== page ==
Yeary takes a look at what happened in Holley v. Gilead Science, Inc., 2019 WL 2077845 (N.D. Cal. May 10, 2019). The case involves two of the main active ingredients in AIDS drugs: TDF and TAF. The plaintiff alleges that the defendant should be responsible for allegedly knowingly using TDF over TAF (allegedly a safer alternative). TDF was FDA approved first and TAF second. Unfortunately, Yeary wrote, hindsight “can be used to demand perfection,” allowing plaintiffs to “proceed on what is essentially a stop-selling theory,” that first-generation drugs should not be submitted to the FDA because, in hindsight, “later approved treatments were safer.” That’s what happened in Holley, she said.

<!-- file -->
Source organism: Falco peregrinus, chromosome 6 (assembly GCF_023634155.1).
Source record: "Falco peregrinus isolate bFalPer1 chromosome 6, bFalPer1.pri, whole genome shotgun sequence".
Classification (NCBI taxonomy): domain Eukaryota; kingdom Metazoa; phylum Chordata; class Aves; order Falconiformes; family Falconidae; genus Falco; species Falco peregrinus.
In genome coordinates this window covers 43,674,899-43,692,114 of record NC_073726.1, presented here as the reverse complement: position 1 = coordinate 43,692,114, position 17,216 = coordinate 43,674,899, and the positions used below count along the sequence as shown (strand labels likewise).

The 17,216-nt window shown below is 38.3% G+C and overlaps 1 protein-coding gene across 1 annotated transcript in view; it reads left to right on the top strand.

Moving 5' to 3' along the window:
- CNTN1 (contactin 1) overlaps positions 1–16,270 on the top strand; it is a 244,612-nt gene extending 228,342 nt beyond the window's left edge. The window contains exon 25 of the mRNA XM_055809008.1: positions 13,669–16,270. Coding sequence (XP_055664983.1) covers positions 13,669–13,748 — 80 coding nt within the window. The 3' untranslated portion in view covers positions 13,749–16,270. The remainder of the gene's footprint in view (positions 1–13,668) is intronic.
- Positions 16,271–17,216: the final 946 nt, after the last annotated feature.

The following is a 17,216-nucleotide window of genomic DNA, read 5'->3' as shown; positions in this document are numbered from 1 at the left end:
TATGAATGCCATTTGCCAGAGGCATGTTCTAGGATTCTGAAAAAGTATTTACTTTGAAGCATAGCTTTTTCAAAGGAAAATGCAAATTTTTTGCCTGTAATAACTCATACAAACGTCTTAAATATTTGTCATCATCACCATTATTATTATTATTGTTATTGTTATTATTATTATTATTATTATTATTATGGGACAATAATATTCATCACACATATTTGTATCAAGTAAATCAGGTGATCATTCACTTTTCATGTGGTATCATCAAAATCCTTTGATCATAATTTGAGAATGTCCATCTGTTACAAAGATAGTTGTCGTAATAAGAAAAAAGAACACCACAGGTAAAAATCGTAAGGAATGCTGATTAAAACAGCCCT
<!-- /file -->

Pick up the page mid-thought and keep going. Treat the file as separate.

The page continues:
Read the complete post by Michelle Yeary on the Drug and Device Law Blog here.